But we have not yet baked our bread. The recipe calls for still more chemicals. Even though microorganisms would have a hard time surviving in the stuff, commercial bread dough must have mold and "rope" inhibitors and preservatives to ward off that tell-tale black carpet which means the bread is not exactly oven-fresh. Calcium propionate and sodium propionate are the main ingredients. Other substances have also been used — mainly sodium diacetate, bromates, persulphates, acid calcium phosphate, ammonium chloride, fungal amylases, bacterial proteases, and a few others. Once all the chemicals have been added, a modern bakery can produce multiple thousands of loaves which will look the same, taste the same, and stay the same! No one really knows how harmful the chemicals may be. You eat them with the bread. When Dr. Robert S. Harris of the Nutritional Biochemical Laboratory at Massachusetts Institute of Technology once fed a certain anti-staling agent (sorbitan mono laurate) to a group of rats, most of them died within ten days. But as yet, the chemicals used in commercial bread have not enjoyed the same infamy as cyclamates or saccharin. Perhaps more important than the addition of chemicals, however, is the removal of certain NATURAL nutrients in wheat.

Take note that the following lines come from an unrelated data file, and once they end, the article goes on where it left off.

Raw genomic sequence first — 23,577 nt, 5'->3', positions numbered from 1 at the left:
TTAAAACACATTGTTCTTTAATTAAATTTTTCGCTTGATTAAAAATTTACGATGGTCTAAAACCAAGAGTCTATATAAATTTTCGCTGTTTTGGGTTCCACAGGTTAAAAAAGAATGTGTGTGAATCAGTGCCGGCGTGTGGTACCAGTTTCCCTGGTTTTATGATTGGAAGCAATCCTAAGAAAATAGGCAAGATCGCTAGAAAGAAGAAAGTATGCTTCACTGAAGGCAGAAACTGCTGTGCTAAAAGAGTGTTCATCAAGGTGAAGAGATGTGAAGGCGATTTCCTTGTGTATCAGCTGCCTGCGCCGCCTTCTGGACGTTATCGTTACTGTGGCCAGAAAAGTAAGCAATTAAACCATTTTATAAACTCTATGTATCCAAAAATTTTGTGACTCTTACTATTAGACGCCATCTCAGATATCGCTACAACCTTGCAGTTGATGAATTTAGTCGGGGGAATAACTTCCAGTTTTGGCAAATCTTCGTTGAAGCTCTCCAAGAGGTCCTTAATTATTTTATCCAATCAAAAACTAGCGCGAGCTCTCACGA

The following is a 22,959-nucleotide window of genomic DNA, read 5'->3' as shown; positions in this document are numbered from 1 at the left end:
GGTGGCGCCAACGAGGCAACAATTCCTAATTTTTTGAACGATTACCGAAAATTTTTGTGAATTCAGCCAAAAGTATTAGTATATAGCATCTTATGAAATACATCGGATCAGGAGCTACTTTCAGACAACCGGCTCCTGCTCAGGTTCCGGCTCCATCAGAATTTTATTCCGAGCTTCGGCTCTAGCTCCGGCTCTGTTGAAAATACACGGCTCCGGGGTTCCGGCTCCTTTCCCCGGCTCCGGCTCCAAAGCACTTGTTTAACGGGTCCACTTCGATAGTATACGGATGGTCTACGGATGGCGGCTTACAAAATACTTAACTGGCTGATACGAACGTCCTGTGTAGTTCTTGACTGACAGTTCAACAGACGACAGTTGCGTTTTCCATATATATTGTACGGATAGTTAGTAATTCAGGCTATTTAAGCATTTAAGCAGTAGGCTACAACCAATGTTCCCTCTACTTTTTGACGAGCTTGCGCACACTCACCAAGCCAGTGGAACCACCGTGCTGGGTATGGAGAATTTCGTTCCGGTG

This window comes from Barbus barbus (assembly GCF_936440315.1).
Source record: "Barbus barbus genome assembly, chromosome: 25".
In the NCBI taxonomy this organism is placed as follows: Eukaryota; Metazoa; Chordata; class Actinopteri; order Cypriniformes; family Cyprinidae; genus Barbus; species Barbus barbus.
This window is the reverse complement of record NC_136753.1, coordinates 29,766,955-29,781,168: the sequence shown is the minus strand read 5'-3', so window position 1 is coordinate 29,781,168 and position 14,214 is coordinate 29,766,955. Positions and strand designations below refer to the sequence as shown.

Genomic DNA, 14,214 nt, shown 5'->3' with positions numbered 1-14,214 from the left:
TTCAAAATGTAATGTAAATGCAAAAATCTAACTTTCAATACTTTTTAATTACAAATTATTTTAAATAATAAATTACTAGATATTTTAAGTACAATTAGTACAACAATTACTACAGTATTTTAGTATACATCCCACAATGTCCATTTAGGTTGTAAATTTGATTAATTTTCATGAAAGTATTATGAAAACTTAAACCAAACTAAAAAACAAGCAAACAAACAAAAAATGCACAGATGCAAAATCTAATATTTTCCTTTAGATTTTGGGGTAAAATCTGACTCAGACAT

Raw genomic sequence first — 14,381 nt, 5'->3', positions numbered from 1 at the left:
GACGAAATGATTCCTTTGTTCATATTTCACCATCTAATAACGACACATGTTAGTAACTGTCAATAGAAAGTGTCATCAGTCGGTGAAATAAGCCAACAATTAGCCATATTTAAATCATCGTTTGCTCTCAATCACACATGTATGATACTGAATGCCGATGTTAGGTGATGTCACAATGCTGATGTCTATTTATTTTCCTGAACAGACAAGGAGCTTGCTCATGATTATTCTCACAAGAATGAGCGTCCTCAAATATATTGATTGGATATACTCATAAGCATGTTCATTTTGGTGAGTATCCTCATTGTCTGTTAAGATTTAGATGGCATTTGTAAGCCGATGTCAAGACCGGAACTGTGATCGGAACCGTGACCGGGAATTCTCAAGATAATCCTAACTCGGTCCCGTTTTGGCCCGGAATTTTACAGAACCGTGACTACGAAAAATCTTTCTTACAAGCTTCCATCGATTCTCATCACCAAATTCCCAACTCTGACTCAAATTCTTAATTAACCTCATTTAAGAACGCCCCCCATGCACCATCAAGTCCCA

The shortcomings of bleached white flour have been warned against repeatedly by students of nutrition since the days when Sylvester Graham (originator of Graham flour) denounced the bread sold by certain Boston bakers. At the time, those outraged merchants made an unsuccessful attempt to keep him quiet. For years persons such as Graham were considered eccentrics who had gotten much too excited over something they couldn't prove. There was "no real scientific basis" for claiming that white flour was nutritionally inferior to wholemeal. But the discovery of vitamins and trace minerals changed things. Two prominent nutritionists had this to say: "The superiority of wholemeal over white flour could be demonstrated in a variety of experiments on animals. Moreover it was shown that in man the nutritional disorder beriberi could arise as a direct consequence of a diet in which bread made from white flour predominated. "...This demonstrable deficiency of thiamine and other vitamins in low extraction flour, and the practical knowledge of the diseases that could arise there from... convinced most nutritionists between the two world wars of the advantage of high-extraction flour (Human Nutrition and Dietetics, by S. Davidson and R. Passmore, p. 254).